“Growing a Life”The Politics and Positive Impact of Youth Gardening

It has been just over a month since the election as I write this, and nothing feels right, or safe, or okay. The weather has been erratic—a warm day, a sudden freeze, then drenching rain followed by weak sun—but no matter what, I have tried to spend a little time each day with the four small potted plants on my patio and the nasturtiums that are just coming up in a strip of dirt near the recycling bins. It’s not much, but spending half an hour getting dirt under my nails has been the only thing bringing me back to clarity.

As it turns out, there’s science to back up the practice, and gardening might also be a key to learning for young folks. In Growing a Life, author Illène Pevec describes several school gardening programs that have had positive impacts on their student participants and researches why they succeed. At a time when life feels dire, this is a hopeful thing.

The book builds off material Pevec gathered to complete a doctoral dissertation, and as she begins her research, she is surprised by how open the kids are with her. Despite an age difference of 40 or so years, the kids tell her about home lives that include absent fathers and family members lost to illness and violence, and some have their own struggles with mental illness and depression. She notes that one boy lounges in a wheelbarrow while they talk, clearly relaxed.

Pevec asks the students questions about their ability to focus, the sensory details they notice in the garden, and, more generally, how they feel before and after a session among the plants. They enthuse over the taste of fresh vegetables, the pride in seeing food they’ve grown being used to feed the school, and the ways that gardening teaches academic subjects without the dry, hierarchical structure found in classrooms. Students pick up job training in programs that include a sustainable technologies element and take on leadership roles by mentoring newcomers.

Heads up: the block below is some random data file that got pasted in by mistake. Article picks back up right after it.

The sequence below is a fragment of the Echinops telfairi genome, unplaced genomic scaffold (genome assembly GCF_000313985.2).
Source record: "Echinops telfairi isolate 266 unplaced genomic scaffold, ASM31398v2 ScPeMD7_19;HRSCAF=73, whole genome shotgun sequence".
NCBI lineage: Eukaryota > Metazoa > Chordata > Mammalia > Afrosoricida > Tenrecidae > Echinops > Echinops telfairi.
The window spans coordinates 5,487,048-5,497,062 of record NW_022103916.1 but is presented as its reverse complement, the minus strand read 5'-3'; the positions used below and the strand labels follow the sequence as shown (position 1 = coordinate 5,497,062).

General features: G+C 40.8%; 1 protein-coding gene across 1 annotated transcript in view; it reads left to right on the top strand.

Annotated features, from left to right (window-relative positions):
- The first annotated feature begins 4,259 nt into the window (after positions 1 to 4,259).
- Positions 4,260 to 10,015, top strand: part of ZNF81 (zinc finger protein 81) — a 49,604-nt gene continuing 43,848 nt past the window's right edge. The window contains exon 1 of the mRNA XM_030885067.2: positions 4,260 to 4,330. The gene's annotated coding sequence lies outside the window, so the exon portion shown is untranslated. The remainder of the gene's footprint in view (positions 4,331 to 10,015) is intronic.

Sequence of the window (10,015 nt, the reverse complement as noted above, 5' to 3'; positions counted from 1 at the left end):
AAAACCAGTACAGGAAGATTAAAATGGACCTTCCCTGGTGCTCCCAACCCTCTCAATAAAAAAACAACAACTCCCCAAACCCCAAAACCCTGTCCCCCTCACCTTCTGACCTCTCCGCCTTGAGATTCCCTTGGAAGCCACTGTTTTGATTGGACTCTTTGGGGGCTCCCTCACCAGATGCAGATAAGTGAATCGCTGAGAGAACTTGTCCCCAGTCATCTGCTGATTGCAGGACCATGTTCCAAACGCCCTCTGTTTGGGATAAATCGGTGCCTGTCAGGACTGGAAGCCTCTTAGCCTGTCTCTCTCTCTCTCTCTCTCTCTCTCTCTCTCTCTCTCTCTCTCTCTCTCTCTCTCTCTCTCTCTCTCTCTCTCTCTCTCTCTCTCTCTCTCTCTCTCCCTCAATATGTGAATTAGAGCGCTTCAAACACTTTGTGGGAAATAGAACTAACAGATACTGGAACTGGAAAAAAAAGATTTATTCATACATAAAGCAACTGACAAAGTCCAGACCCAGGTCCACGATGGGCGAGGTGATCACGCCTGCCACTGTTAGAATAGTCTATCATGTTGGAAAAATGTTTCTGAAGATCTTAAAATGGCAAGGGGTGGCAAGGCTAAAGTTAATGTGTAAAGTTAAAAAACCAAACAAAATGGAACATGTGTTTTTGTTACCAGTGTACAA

The Green Bronx Machine uses rooftop gardens to grow food for the school and community; students have also built living wall installations for different locations around the city. The ¡Cultiva! garden in Colorado’s rural Boulder County also has a greenhouse to deal with the cold and altitude. No two situations are alike; each garden Pevec mentions responds to the environment and community where they’re situated, but the students seem to derive the same benefits from their experiences.

The research Pevec draws from suggests that freedom of movement, exposure to sunlight, and the chance to work with one’s hands all create an optimal environment for learning. Anecdotally, kids raised on junk food in areas with limited access to fresh produce very quickly learn to love salad when they’ve had a hand in its creation. Even the holdouts are willing to work to overcome “the slimy kind of liquid feelings” and try to give okra a fair shake.

Some of the energy of protest we’re experiencing right now is focused on community resilience, the notion that we need to have our neighbors’ backs when it’s clear the government does not. Often, that begins with a shared meal or potluck dinner. Growing a Life offers an affirmation that time spent in the garden may be growing far more than we realize. We should do all we can to make these opportunities widely available, beginning in schools and expanding outward.

by Heather Seggel
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Heather Seggel is a full-time writer and newly minted part-time law library assistant who lacks the appropriate wardrobe for either job. Her work appears in print and online. She's a longtime Bitch contributor. 

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